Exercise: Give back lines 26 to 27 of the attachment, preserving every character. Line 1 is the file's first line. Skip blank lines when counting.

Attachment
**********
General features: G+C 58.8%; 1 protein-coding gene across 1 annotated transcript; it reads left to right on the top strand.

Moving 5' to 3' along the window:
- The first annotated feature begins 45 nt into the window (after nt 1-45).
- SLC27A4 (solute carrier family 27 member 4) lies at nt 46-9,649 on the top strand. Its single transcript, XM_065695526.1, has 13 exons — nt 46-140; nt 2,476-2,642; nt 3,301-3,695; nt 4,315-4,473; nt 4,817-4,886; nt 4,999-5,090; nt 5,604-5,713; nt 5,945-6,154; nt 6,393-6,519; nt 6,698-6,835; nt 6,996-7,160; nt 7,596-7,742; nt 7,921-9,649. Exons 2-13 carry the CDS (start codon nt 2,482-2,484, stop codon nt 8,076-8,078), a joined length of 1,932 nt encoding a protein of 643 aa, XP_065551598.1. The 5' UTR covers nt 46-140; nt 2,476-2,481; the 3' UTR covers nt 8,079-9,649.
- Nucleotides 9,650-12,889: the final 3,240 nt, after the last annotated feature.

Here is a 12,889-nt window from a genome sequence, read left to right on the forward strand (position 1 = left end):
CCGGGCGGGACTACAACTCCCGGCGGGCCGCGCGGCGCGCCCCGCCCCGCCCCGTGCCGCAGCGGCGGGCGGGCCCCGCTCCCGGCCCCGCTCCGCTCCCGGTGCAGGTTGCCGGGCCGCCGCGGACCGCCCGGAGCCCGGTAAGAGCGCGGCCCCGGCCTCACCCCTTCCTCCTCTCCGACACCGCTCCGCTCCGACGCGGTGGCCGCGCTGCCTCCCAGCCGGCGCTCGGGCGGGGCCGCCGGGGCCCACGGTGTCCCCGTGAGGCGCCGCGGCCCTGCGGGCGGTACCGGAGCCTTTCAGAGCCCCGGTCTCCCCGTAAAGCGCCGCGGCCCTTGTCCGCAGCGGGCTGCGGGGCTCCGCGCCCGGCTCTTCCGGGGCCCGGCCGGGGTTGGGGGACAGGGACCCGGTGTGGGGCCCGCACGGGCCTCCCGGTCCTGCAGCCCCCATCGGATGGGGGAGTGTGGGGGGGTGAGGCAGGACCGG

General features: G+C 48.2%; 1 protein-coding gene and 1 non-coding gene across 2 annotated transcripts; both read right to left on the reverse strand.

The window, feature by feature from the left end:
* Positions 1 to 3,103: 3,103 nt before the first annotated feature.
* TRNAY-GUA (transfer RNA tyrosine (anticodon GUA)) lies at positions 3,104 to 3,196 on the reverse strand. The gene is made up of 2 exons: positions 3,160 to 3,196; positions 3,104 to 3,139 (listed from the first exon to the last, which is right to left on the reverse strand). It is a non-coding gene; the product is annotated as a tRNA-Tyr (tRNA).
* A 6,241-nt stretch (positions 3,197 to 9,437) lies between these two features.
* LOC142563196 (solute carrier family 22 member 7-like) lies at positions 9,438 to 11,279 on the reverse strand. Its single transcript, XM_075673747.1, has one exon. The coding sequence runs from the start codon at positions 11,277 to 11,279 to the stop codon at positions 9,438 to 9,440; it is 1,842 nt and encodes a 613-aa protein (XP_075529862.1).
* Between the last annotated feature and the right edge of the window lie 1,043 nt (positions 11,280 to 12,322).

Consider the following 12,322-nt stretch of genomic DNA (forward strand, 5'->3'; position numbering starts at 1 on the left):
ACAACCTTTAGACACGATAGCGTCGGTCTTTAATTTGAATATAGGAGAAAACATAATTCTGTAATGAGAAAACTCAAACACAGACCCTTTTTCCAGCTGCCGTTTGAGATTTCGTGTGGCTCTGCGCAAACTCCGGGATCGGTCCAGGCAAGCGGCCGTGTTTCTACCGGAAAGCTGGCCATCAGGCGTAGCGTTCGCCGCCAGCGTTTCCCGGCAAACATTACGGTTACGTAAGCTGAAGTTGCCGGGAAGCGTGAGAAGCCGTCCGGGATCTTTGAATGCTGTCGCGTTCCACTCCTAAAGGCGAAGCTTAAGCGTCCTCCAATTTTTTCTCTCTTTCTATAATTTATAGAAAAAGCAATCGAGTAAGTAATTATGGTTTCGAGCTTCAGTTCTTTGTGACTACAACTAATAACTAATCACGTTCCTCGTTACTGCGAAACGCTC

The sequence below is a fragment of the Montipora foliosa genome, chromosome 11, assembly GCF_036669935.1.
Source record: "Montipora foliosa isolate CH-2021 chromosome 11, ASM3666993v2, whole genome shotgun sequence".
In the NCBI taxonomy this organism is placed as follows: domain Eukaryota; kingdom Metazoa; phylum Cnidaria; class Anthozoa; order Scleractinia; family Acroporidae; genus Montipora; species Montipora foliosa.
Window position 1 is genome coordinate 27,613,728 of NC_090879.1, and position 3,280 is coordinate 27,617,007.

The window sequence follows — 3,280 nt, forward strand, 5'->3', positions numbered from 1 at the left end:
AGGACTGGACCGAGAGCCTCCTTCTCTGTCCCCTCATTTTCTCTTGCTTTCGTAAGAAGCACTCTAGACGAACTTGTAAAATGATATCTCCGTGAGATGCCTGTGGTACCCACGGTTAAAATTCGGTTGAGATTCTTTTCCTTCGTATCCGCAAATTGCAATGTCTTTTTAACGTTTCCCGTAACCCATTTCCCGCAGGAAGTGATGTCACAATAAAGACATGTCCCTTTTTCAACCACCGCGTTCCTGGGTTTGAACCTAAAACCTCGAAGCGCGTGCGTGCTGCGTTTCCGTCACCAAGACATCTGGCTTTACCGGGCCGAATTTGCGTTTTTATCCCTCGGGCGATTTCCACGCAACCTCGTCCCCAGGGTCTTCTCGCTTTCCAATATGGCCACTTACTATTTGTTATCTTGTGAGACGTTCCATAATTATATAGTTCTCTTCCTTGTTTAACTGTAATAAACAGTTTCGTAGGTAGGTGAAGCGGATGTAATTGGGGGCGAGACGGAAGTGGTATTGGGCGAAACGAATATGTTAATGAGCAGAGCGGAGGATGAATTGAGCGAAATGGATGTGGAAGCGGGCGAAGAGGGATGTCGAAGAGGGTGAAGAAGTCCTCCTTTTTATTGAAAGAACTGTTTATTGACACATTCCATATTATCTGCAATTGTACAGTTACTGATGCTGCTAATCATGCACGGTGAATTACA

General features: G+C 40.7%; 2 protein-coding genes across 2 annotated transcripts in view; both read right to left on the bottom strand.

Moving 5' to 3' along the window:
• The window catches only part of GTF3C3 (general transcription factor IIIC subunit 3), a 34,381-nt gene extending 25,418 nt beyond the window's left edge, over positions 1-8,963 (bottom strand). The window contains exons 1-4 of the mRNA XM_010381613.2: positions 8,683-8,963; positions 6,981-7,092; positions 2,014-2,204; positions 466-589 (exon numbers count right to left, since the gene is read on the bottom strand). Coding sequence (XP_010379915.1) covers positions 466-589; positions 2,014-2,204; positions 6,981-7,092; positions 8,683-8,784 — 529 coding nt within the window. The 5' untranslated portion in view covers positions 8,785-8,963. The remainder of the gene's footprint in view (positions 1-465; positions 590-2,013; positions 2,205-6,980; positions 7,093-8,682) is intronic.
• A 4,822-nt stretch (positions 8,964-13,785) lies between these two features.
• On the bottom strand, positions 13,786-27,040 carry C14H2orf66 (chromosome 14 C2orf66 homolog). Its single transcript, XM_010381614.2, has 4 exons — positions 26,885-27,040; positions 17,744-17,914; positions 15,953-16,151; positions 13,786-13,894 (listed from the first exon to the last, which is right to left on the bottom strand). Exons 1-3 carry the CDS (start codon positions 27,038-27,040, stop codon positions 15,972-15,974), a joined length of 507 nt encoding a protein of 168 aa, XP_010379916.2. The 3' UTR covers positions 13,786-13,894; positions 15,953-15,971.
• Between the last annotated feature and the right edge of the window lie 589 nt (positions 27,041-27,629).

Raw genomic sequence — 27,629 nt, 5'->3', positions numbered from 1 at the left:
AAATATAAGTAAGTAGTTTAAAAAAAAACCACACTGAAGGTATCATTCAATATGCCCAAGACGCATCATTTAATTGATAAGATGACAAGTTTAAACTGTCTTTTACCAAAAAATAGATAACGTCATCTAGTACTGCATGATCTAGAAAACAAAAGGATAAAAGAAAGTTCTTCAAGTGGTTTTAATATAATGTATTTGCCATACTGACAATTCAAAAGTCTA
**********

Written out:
• A 4,822-nt stretch (positions 8,964-13,785) lies between these two features.
• On the bottom strand, positions 13,786-27,040 carry C14H2orf66 (chromosome 14 C2orf66 homolog). Its single transcript, XM_010381614.2, has 4 exons — positions 26,885-27,040; positions 17,744-17,914; positions 15,953-16,151; positions 13,786-13,894 (listed from the first exon to the last, which is right to left on the bottom strand). Exons 1-3 carry the CDS (start codon positions 27,038-27,040, stop codon positions 15,972-15,974), a joined length of 507 nt encoding a protein of 168 aa, XP_010379916.2. The 3' UTR covers positions 13,786-13,894; positions 15,953-15,971.